Plans have been created by the American states to amend the constitution so that the federal government has a legislative obligation to implement a balanced federal budget. A balanced federal budget will prevent the state from investing more than it collects from taxation. Because of the fiscal deficit, the United States has continuously had since the 1990s, this has become a challenge for the states.
The reasoning here is that if a plurality of states have a balanced budget implemented and it has succeeded with them, then the same should also be enacted by the federal government and it should be able to run well. This amendment has been prompted by the current debt that the government keeps piling. The states are concerned and have decided to take action and exploit the fifth article of the constitution. As a matter of fact, the states that are on board so far (28 in number) have indicated plans of holding a constitutional convention to discuss the matter.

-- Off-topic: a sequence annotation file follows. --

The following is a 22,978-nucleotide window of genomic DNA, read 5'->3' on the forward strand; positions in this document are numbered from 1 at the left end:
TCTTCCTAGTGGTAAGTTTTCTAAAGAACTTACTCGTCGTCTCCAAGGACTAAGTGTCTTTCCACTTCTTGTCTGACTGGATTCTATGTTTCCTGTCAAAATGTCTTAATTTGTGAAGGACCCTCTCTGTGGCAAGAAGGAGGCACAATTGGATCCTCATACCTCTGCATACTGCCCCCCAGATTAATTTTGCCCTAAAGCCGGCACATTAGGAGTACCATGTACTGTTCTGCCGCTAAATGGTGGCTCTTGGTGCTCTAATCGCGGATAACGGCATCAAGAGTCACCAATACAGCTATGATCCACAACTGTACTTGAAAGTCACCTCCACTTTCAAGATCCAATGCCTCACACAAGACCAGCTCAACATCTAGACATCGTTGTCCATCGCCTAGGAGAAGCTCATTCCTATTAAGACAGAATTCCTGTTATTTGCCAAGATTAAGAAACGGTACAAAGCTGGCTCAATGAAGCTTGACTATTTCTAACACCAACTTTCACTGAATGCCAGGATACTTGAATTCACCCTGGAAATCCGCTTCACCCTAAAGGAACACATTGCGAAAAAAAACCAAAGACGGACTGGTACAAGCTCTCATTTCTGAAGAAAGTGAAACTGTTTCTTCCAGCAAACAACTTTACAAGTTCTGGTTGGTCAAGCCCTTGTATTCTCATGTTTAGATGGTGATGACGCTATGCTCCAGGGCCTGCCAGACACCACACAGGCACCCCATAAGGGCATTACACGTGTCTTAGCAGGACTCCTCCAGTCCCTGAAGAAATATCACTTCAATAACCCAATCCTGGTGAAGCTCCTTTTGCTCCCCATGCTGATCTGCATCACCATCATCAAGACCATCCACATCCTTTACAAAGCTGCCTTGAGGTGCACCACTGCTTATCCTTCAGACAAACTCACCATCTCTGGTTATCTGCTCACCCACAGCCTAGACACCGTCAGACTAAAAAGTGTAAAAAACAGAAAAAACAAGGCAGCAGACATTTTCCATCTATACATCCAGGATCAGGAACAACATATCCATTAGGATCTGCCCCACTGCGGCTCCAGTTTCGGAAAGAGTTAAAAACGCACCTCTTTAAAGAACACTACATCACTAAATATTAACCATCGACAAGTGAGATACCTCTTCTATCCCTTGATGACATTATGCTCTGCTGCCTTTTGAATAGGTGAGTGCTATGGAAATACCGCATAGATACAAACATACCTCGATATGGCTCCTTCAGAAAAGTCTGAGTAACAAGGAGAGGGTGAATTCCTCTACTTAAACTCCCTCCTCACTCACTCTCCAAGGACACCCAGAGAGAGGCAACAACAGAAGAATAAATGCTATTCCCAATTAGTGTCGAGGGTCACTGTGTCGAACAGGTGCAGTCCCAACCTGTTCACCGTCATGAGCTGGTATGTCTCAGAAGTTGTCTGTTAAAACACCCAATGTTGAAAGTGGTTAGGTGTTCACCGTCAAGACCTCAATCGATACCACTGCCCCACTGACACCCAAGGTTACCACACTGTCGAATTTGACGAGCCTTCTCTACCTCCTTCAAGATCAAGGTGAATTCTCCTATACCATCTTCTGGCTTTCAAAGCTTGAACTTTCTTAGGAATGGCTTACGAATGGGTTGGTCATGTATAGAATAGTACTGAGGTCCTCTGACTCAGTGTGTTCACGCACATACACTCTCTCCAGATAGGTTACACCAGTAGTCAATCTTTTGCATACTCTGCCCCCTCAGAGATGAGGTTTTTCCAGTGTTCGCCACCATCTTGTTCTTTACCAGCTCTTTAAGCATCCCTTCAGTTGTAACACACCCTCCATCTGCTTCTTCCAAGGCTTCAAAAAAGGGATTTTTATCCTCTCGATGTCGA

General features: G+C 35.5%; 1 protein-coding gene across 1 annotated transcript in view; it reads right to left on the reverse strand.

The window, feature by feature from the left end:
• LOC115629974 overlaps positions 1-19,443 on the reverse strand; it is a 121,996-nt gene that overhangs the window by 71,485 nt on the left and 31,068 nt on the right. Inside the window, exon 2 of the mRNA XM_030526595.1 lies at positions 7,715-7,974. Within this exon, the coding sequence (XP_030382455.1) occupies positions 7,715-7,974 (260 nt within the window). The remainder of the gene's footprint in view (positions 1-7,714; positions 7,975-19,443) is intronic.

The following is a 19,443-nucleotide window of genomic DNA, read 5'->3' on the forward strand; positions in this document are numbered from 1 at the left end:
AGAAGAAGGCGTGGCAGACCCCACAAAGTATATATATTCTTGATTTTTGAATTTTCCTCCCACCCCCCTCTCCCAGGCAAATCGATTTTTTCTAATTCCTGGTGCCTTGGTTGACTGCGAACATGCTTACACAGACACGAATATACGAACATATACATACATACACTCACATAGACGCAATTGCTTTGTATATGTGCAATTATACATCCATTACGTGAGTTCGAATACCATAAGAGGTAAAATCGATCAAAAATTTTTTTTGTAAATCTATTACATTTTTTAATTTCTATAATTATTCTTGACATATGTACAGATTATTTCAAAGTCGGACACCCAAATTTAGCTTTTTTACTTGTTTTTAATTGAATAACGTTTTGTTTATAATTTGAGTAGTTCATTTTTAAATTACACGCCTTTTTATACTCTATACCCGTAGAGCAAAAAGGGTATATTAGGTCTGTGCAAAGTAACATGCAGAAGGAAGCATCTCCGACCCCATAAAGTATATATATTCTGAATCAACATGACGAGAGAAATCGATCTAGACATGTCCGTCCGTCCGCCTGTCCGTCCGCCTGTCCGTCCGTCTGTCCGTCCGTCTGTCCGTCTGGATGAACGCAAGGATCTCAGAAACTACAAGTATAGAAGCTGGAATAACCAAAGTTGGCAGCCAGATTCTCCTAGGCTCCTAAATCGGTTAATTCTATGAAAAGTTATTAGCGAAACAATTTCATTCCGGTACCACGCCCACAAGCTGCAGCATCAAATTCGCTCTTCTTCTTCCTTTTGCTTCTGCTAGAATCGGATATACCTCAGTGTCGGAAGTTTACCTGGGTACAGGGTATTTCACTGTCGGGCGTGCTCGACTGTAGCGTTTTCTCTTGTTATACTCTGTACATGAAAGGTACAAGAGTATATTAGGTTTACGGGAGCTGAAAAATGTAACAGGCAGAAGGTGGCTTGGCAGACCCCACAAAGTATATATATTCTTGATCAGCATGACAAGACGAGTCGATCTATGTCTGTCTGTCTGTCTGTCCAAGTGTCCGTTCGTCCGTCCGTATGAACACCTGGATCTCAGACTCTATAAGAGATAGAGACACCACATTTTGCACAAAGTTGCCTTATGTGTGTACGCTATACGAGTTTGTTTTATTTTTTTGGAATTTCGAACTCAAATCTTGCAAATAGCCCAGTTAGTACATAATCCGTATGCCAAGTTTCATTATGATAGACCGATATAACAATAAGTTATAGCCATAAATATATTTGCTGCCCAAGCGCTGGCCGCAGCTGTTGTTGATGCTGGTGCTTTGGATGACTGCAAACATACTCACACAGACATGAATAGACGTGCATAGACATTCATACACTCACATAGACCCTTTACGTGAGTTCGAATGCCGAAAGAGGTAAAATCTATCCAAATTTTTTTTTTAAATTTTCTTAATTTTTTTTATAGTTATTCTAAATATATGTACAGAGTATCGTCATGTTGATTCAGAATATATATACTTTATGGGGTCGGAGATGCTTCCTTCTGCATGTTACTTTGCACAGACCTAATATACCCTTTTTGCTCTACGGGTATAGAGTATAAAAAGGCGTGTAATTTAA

An amendment to the national budget must be done through an amendment to the constitution rather than a change in federal law. This is due to the fact that the constitution does not explicitly place a cap on the budget and the federal law may not place a cap either since it is subject to the supreme law of the land (the constitution). Additionally, enacting a federal law would be loose since the threshold for changing a law is lower that than of changing the constitution. From this perspective, a different regime with the correct numbers can change the law to suit its budgetary requirements (Wines).
Changes to the constitution are much weightier than changes to the law. They are harder to reverse and thus are preferable for ensuring long-term compliance. Federal laws, on the other hand, are usually flexible and require a lesser threshold to amend or change.
Wines, Michael. Inside the Conservative Push for States to Amend the Constitution. February 2017. Web. 08 February 2017.